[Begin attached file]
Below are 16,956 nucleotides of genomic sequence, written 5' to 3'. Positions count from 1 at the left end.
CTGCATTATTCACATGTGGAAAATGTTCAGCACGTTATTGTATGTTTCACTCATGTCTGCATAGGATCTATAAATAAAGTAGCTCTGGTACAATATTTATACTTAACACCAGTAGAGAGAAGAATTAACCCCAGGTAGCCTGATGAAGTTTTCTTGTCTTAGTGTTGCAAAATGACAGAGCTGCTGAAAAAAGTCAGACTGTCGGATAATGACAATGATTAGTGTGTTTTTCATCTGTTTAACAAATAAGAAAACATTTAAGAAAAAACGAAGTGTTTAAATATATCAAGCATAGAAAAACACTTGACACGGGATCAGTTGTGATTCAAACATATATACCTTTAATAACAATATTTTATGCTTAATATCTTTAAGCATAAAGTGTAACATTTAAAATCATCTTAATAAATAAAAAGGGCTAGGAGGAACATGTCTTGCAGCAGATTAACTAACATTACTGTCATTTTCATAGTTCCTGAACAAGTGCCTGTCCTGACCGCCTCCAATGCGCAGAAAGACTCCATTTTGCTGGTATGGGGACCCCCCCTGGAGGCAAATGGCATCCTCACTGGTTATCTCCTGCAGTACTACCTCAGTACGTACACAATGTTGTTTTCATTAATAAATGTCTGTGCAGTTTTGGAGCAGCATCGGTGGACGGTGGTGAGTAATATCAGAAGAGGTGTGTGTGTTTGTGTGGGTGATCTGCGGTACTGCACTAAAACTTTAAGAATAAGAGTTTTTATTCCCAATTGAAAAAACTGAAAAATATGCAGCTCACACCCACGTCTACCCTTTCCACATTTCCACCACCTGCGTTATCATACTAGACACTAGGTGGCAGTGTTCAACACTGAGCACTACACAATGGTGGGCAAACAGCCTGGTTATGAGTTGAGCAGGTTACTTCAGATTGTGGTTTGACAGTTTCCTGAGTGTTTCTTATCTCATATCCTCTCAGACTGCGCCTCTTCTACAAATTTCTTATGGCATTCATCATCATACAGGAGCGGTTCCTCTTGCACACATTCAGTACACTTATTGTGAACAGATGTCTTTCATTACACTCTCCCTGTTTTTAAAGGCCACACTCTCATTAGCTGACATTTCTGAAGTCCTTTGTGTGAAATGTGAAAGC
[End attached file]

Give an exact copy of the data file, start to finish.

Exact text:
Below are 16,956 nucleotides of genomic sequence, written 5' to 3'. Positions count from 1 at the left end.
CTGCATTATTCACATGTGGAAAATGTTCAGCACGTTATTGTATGTTTCACTCATGTCTGCATAGGATCTATAAATAAAGTAGCTCTGGTACAATATTTATACTTAACACCAGTAGAGAGAAGAATTAACCCCAGGTAGCCTGATGAAGTTTTCTTGTCTTAGTGTTGCAAAATGACAGAGCTGCTGAAAAAAGTCAGACTGTCGGATAATGACAATGATTAGTGTGTTTTTCATCTGTTTAACAAATAAGAAAACATTTAAGAAAAAACGAAGTGTTTAAATATATCAAGCATAGAAAAACACTTGACACGGGATCAGTTGTGATTCAAACATATATACCTTTAATAACAATATTTTATGCTTAATATCTTTAAGCATAAAGTGTAACATTTAAAATCATCTTAATAAATAAAAAGGGCTAGGAGGAACATGTCTTGCAGCAGATTAACTAACATTACTGTCATTTTCATAGTTCCTGAACAAGTGCCTGTCCTGACCGCCTCCAATGCGCAGAAAGACTCCATTTTGCTGGTATGGGGACCCCCCCTGGAGGCAAATGGCATCCTCACTGGTTATCTCCTGCAGTACTACCTCAGTACGTACACAATGTTGTTTTCATTAATAAATGTCTGTGCAGTTTTGGAGCAGCATCGGTGGACGGTGGTGAGTAATATCAGAAGAGGTGTGTGTGTTTGTGTGGGTGATCTGCGGTACTGCACTAAAACTTTAAGAATAAGAGTTTTTATTCCCAATTGAAAAAACTGAAAAATATGCAGCTCACACCCACGTCTACCCTTTCCACATTTCCACCACCTGCGTTATCATACTAGACACTAGGTGGCAGTGTTCAACACTGAGCACTACACAATGGTGGGCAAACAGCCTGGTTATGAGTTGAGCAGGTTACTTCAGATTGTGGTTTGACAGTTTCCTGAGTGTTTCTTATCTCATATCCTCTCAGACTGCGCCTCTTCTACAAATTTCTTATGGCATTCATCATCATACAGGAGCGGTTCCTCTTGCACACATTCAGTACACTTATTGTGAACAGATGTCTTTCATTACACTCTCCCTGTTTTTAAAGGCCACACTCTCATTAGCTGACATTTCTGAAGTCCTTTGTGTGAAATGTGAAAGC